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A koi hobbyist's dream come true

I’ve been thinking about how to write this one up.  Because, when you achieve something spectacular, it needs a build up!  If I jumped in straight off and said I’d won the Baby Champion award at what is currently the most prestigious UK koi show, winning the award out of 82 koi …  I’d be missing out all the build up.

Ooops!

The news is, that although I’ve had a few days to reflect on our achievement last weekend…  I am still taking it in.

The baby champ was a bit camera shy at the show...  and the pictures I have of it are rather limited.  Here's a range that show off some of it's best features.














I've been reflecting on the journey....

4 years ago, I started planning a koi breeding project.  The first breeding season was 2013.  With the experience gained in that summer, I reset my targets and laid out a 10 year plan.  The first 5 years to learn how to breed and rear koi and find a good parent set – and hope for some occasional wins in the show scene; then in years 5 to 10 to be winning competitive show prizes regularly.

In 2015, I won baby champion awards at a medium sized open show (South of England show), and my club’s garden show.  I also won young champion at my club’s garden show.

This year, ie year 4  – I have won baby champion again at that same medium sized open show (South of England show), and have as of last weekend won the baby champion award at what is basically the largest and most prestigious show in the UK – the All England Show.  Each award won with a different koi.

Winning the baby champion at the South of England show this year was a big step forward.  A double, having won it also the year before.  It shows consistency.  Plus, the competition was particularly tough this year.

But last weekends baby champ award at the All England is on another level.  I can’t better that in the UK.  And frankly, I thought breeding koi at home to that level would be a stretch.  Turns out, it’s possible.

There is the BKKS national show too – which in the past has been the one to win; but it faded away for a few years, and is currently making a come back.  It might be one to look at again next year.   However, the All England has been ever present and lets put it this way – in 2016, the Grand Champion at the BKKS National – a fantastic fish – was knocked back to a 3rd in overall size award, such was the level of competition at the All England show this year.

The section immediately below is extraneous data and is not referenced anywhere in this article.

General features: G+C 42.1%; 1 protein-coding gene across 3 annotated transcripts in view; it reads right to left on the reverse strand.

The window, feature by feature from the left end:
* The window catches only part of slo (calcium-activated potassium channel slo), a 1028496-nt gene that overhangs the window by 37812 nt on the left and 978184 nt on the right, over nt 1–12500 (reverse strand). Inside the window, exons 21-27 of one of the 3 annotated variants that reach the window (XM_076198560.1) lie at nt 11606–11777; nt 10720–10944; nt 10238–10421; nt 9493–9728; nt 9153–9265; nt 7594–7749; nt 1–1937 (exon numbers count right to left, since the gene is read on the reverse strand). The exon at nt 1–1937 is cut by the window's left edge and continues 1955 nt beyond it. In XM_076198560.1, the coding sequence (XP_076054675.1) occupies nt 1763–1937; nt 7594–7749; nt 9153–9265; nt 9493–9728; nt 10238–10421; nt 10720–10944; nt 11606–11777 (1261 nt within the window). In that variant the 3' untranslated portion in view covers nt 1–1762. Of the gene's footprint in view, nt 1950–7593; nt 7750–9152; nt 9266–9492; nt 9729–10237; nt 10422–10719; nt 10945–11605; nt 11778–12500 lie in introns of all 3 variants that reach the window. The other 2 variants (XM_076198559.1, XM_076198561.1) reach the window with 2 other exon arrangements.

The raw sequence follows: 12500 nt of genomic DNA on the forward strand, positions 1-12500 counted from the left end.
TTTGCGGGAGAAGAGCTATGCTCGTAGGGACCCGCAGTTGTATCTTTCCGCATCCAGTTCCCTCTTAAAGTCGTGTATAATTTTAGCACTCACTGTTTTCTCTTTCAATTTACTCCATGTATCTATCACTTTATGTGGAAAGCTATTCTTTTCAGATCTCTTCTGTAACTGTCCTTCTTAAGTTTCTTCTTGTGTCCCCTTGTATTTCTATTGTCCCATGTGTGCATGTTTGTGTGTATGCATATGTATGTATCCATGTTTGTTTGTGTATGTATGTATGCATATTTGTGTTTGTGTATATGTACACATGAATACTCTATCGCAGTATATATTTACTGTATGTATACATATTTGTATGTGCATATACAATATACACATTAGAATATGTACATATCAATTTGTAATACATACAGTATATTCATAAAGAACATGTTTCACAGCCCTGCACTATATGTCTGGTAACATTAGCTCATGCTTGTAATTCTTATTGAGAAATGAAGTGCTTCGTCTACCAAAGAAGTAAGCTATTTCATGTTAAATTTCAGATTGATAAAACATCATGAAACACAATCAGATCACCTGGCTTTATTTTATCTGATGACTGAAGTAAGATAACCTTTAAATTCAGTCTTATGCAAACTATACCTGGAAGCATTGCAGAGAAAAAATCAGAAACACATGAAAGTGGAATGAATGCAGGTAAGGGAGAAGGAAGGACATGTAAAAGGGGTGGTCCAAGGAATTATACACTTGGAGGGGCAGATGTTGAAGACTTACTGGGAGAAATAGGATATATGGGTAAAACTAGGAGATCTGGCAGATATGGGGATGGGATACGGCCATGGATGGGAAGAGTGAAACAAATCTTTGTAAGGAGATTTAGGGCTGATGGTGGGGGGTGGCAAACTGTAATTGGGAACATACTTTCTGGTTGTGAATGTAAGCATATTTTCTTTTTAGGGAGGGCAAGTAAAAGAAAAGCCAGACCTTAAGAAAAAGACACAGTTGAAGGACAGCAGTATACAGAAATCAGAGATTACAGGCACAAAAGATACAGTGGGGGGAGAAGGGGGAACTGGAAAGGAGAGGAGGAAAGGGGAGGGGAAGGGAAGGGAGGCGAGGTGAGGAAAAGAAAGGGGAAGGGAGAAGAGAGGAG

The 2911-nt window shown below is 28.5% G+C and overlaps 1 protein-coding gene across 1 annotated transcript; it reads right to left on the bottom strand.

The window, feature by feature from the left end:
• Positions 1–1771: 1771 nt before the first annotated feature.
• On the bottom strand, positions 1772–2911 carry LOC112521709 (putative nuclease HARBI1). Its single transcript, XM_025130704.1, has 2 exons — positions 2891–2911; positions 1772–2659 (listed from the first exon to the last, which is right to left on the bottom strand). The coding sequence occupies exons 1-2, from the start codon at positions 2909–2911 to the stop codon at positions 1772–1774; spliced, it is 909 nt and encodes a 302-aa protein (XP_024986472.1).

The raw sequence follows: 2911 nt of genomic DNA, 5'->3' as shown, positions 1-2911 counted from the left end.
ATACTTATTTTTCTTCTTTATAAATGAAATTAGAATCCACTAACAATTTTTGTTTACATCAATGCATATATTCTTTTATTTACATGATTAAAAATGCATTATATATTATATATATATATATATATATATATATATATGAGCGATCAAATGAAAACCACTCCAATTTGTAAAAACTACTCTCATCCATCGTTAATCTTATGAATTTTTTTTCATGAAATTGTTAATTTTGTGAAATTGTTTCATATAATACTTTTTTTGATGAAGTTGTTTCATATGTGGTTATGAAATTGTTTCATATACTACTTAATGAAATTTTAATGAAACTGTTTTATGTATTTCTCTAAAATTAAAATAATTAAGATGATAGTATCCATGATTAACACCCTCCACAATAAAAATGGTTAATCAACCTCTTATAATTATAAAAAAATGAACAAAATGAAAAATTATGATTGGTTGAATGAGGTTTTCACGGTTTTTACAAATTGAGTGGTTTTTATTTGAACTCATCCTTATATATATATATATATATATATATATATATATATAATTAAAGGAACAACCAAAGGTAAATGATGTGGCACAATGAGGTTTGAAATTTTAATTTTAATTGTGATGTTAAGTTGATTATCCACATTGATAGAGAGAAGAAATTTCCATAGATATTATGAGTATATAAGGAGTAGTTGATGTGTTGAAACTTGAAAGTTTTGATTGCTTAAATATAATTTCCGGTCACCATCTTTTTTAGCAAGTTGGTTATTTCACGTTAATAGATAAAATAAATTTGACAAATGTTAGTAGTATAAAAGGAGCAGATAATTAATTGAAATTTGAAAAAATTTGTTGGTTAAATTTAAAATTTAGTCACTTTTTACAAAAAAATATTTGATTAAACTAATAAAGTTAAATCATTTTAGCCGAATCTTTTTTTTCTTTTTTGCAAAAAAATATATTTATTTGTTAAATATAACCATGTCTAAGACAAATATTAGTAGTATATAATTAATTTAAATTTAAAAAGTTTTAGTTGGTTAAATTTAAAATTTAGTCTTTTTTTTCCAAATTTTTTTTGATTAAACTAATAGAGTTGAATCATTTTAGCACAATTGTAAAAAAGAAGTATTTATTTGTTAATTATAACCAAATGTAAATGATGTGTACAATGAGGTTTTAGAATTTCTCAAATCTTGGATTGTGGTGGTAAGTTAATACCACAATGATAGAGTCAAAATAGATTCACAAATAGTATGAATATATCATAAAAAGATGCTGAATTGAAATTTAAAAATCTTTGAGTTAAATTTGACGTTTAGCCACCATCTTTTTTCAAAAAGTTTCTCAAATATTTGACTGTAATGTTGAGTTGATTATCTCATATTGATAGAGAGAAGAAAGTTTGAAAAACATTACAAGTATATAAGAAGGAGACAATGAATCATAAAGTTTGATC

The practical aspects of winning at the All England is really cool; I am now on the list of winners that records every winner of a major prize at the show for 30 years.  And, I get to keep my trophy – the coveted ‘plate’.   Even my non-koi friends and family have cottoned onto this being a little more than a geeky hobby achievement !

In terms of records – it’s been a first for me, and also for the All England show too.  I’ve checked with Bernie Woollands from the South East club – whilst there have been some successes at the show with hobbyists exhibiting English bred koi that they've bought from commercial koi farms (Cuttlebrook, and Koi UK), and some competitive awards won at the overall size level by koi bred by hobbyists at home, 'home breds'…  I am the first person to have won a major award at the show with a home bred koi.

The show weekend was so busy.  Apart from the actual show itself, we also harvested the top fry pond outside - a couple of drags, and we pulled up another 12k or so fry.  That leaves the harvest at an estimated 50k fry at 1 inch.  I reckon around 35k from the bottom pond, and 17k from the top pond.  It's just an estimate - based on the number of pan nets worth of fry we harvested.  The estimate is probably within +/- 5k .





And then, on the Sunday morning - before going to the show that day I needed to clean the filter on the QT.   The QT at the time housed a few koi I brought back from my trip to Yume, and there had been an unplanned spawning in the tank over the weekend.  I moved the fish into their respective males/females tanks - and one of the females was still dropping eggs and was looking particularly stressed.  So, i did my first effort at hand stripping the final flurry of eggs off her.  Bear in mind, time was really tight and we needed to get to the show ground.  the female was very tired; I think she spawned on the thursday or friday nights and to still have eggs in her belly on sunday morning was a problem - much longer and it could be fatal.   So, I just got on with the job of stripping the remaining eggs without sedating her and it seems to have worked fine.

All in all, it was an eventful weekend.




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